At the same time, the fact that so much of our community is online brings with it certain challenges. Communicating primarily online can make it difficult to recognize each other’s humanity. Online we don’t have the same vocal and physical cues to tell us what another person means by his or her comments, so it’s easier for misunderstandings to develop. The instantaneous and impersonal nature of online communication also makes it much easier for these misunderstandings to escalate, or for civil arguments to turn into bitter fights. Like many online communities, our comment and forum threads all too often become places for name calling and even threats, rather than honest dialogue based on mutual respect. Between the small but vocal number of abusive participants (often called “trolls”) who hurl threats and insults, and the overheated rhetoric of some ordinarily friendly and reasonable people, our online environment is in danger of turning toxic. Fortunately, our secular values of reason and compassion give us tools to rise above the lowest common denominator of online communication.
Our Position and Our Pledge
We, the leaders of the undersigned national secular organizations, pledge to make our best efforts toward improving the tone and substance of online discussions. The secular movement as a whole is friendly, welcoming, and committed to the use of reason and evidence as a means of resolving disagreements. We refuse to allow the deplorable conduct of a few to debase the reasonable, appropriate, and respectful conduct of the overwhelming majority of our community.
We seek to promote productive debate and discussion. We firmly believe open and candid discussion is the most reliable means of resolving differences of opinion and bringing about needed change.
Insults, slurs, expressions of hatred, and threats undermine our shared values of open and candid discussion because they move us away from an exchange of views supported with reasons.
Of course we will disagree with each other on some issues, but we can do a better job of expressing our disagreements. We can resolve to avoid mischaracterizing the positions of others, relying on rumors as the basis for our opinions, and using inappropriate tactics such as guilt by association. Instead, we can give one another the benefit of the doubt, strive to understand the whole story, and de-escalate rhetoric to foster more productive discussions. We can become better at disagreeing by treating each other like reasonable human beings.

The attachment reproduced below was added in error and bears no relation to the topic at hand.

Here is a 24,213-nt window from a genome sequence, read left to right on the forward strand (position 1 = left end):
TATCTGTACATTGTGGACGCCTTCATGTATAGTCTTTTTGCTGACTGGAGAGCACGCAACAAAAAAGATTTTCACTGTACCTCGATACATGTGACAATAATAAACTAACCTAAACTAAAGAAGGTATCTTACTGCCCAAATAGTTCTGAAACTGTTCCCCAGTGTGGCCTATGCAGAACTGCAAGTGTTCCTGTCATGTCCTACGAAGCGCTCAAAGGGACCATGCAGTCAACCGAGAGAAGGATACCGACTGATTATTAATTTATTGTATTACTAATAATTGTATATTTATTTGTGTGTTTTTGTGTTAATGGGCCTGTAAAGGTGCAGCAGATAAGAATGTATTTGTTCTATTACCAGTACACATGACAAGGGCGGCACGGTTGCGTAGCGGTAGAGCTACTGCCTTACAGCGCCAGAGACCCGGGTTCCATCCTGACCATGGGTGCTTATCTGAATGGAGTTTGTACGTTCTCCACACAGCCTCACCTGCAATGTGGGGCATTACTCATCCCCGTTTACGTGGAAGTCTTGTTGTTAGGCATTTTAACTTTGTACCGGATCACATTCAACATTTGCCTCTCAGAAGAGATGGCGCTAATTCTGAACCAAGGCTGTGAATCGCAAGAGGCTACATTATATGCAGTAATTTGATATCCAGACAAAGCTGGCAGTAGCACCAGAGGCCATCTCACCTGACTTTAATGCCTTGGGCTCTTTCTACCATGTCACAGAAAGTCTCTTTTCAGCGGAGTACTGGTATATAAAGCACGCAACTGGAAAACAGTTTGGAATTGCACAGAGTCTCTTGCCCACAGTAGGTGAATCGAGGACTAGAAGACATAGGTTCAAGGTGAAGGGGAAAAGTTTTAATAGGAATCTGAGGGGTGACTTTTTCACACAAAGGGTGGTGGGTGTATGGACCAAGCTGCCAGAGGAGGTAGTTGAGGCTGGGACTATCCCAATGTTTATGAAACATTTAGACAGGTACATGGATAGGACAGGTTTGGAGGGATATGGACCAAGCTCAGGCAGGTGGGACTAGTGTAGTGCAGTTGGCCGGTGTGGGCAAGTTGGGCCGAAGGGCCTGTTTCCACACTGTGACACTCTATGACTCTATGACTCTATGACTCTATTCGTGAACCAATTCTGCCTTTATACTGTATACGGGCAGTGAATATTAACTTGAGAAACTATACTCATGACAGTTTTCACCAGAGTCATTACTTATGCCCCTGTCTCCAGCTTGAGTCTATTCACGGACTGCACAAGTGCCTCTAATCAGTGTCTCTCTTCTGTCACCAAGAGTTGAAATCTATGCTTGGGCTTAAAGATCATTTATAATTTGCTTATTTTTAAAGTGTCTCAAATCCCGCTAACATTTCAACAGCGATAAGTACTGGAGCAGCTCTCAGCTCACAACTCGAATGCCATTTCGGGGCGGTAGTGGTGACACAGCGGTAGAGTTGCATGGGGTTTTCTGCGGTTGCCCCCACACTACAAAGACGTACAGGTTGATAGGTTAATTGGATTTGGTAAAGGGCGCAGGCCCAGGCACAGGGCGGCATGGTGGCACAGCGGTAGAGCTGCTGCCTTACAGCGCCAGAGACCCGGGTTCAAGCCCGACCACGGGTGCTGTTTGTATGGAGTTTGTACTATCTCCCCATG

It takes patience to educate people, but we can change how people think by having a constructive dialogue. If that weren’t the case, we wouldn’t bother in the first place to communicate online about important issues.
The Debate over Sexism and Feminism
Before listing some specific recommendations regarding improvement of online communications, we have observations about one particular set of interrelated issues that has engaged much of the secular community in the past year, namely sexism within the secular movement, the appropriate way to interpret feminism, and the extent to which feminism, however interpreted, should influence the conduct, policies, and goals of movement organizations. This set of issues is worthy of careful consideration, but in a few areas our positions should be very clear.
The principle that women and men should have equal rights flows from our core values as a movement. Historically, there has been a close connection between traditional religion and suppression of women, with dogma and superstition providing the rationale for depriving women of fundamental rights. In promoting science and secularism, we are at the same time seeking to secure the dignity of all individuals. We seek not only civil equality for everyone, regardless of sex, but an end to discriminatory social structures and conventions – again often the legacy of our religious heritage—that limit opportunities for both women and men.